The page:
Brain-derived neurotrophic factor (BDNF) is involved in neuronal and glial development and survival. While neurons and astrocytes are its main cellular source in the central nervous system (CNS), bioactive BDNF is also expressed in immune cells and in lesions of multiple sclerosis and its animal model experimental autoimmune encephalomyelitis (EAE). Previous data revealed that BDNF exerts neuroprotective effects in myelin oligodendrocyte glycoprotein-induced EAE. Using a conditional knock-out model with inducible deletion of BDNF, we here show that clinical symptoms and structural damage are increased when BDNF is absent during the initiation phase of clinical EAE. In contrast, deletion of BDNF later in the disease course of EAE did not result in significant changes, either in the disease course or in axonal integrity. Bone marrow chimeras revealed that the deletion of BDNF in the CNS alone, with no deletion of BDNF in the infiltrating immune cells, was sufficient for the observed effects. Finally, the therapeutic effect of glatiramer acetate, a well-characterized disease-modifying drug with the potential to modulate BDNF expression, was partially reversed in mice in which BDNF was deleted shortly before the onset of disease. In summary, our data argue for an early window of therapeutic opportunity where modulation of BDNF may exert neuroprotective effects in experimental autoimmune demyelination.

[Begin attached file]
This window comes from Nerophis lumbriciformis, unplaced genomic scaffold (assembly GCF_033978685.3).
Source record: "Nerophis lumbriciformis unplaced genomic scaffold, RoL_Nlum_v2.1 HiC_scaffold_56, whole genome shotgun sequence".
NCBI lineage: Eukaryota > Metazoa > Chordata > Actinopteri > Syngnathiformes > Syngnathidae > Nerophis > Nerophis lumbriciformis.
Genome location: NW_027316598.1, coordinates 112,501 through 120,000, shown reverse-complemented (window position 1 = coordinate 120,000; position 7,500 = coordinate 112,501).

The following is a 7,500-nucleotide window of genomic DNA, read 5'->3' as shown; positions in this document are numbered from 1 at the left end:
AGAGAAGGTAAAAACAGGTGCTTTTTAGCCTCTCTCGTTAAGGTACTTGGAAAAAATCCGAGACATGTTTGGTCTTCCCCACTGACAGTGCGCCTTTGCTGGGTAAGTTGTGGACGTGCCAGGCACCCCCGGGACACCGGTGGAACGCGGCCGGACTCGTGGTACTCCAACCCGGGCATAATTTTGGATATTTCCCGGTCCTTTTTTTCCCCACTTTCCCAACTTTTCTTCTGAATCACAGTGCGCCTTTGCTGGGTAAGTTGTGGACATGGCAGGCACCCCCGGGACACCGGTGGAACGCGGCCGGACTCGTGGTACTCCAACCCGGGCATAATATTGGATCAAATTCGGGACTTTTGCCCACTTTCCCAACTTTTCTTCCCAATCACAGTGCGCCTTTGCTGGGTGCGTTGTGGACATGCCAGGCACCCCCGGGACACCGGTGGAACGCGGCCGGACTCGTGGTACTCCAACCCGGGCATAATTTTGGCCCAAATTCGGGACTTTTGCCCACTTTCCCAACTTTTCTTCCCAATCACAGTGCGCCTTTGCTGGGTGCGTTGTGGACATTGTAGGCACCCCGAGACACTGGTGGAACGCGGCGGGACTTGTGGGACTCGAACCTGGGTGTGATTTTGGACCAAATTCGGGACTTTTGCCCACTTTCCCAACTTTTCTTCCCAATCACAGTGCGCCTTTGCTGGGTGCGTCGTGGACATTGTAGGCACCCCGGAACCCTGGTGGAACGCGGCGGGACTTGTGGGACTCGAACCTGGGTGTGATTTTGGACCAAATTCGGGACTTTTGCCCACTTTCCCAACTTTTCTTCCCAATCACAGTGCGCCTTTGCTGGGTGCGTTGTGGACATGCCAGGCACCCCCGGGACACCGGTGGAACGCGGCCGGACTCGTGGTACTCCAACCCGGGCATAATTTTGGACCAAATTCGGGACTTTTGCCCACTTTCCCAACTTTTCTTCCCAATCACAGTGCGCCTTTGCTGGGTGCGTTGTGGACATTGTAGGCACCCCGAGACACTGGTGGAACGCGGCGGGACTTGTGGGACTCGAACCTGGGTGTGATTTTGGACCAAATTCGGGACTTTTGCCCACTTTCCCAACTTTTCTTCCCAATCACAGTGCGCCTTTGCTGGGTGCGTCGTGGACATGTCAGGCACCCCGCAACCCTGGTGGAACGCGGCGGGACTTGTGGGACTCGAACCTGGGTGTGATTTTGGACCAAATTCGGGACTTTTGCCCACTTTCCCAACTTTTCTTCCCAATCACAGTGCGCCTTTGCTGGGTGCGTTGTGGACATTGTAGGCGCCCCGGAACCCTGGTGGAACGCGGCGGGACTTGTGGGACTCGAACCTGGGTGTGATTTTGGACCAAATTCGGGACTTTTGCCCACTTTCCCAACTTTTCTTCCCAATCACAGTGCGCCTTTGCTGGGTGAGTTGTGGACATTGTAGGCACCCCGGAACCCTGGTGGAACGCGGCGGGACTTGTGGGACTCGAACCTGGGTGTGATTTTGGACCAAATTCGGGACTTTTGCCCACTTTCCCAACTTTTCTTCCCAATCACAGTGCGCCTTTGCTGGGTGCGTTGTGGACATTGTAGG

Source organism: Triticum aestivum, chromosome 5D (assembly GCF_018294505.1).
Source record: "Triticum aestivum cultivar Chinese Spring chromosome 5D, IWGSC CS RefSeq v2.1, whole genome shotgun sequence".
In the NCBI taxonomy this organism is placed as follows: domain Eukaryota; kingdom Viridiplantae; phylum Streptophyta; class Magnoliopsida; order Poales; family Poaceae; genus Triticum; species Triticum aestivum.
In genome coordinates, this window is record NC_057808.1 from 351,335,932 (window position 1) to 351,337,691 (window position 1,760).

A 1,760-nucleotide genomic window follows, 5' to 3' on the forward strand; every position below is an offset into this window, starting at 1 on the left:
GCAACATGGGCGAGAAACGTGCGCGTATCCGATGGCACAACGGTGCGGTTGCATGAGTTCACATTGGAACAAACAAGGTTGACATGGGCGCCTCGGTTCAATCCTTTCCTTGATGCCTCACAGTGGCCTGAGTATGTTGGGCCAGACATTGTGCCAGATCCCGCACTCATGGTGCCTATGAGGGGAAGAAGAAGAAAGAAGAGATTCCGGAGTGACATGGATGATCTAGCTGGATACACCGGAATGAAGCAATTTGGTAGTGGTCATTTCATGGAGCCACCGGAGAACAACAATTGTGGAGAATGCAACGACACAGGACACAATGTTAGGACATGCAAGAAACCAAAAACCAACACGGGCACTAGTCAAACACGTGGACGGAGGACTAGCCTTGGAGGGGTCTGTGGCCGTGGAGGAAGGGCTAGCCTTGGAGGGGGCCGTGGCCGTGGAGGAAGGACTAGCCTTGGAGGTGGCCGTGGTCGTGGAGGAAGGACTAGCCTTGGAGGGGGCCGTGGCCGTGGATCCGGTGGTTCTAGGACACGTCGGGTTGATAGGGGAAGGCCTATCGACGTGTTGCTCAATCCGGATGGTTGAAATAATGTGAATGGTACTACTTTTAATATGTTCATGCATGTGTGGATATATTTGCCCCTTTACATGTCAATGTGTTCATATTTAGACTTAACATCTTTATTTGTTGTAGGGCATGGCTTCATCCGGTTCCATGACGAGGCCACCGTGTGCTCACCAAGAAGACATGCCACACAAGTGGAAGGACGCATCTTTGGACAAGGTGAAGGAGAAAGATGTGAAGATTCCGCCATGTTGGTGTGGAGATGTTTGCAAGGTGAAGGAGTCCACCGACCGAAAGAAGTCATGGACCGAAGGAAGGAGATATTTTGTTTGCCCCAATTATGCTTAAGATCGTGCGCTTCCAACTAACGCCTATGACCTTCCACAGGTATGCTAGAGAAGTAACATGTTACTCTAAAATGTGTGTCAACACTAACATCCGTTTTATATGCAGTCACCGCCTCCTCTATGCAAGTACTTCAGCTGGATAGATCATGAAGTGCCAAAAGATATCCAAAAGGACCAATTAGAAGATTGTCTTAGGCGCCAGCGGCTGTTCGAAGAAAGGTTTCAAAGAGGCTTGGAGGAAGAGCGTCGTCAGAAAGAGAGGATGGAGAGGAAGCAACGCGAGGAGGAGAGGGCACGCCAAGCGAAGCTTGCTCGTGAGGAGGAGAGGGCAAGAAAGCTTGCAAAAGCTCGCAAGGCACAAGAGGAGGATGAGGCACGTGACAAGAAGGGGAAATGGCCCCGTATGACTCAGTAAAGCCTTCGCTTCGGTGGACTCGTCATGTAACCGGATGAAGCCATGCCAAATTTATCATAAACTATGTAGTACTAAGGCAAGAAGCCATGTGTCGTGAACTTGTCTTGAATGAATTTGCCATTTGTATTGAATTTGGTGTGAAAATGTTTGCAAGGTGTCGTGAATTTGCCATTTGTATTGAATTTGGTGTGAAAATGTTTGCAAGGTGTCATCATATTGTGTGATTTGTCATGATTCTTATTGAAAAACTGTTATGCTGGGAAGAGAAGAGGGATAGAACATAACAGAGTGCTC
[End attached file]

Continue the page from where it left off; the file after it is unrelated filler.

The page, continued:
Experimental autoimmune encephalomyelitis (EAE) is an animal model of multiple sclerosis, a chronic inflammatory and demyelinating disease of the CNS. Albino Oxford (AO) rats are resistant to the induction of EAE, while the disease can be readily induced in Dark Agouti (DA) rats. Here we investigated a potential contribution of the CNS milieu in the limitation of the encephalitogenic autoimmune response. EAE was induced by immunization of the respective rat strains with spinal cord homogenate emulsified in complete Freunds adjuvant. AO rats did not exhibit clinical signs after immunization while DA rats developed severe neurologic deficits. Infiltration of immune cells into spinal cords (SC) was evident in both strains 12-14 days after the immunization. EAE lesions of AO rats contained substantially lower numbers of CD4+ T cells and CD11b+ cells compared to those in DA rats. This went together with lower levels of interferon (IFN)-? and interleukin (IL)-17 in the cells isolated from SC. We found a dramatic increase of CXCL12 expression in SC tissue and microvessels of AO rats, whereas DA rats markedly decreased the expression of this chemokine within their CNS. Administration of the CXCL12 antagonist AMD3100 to a substrain of AO rats that developed a weak EAE led to earlier onset and exacerbation of the disease. These results suggest a role of CXCL12 in down-regulating autoimmune processes in AO rats during EAE. Therapeutic modulation of CXCL12 could be a promising strategy for the treatment of CNS autoimmunity.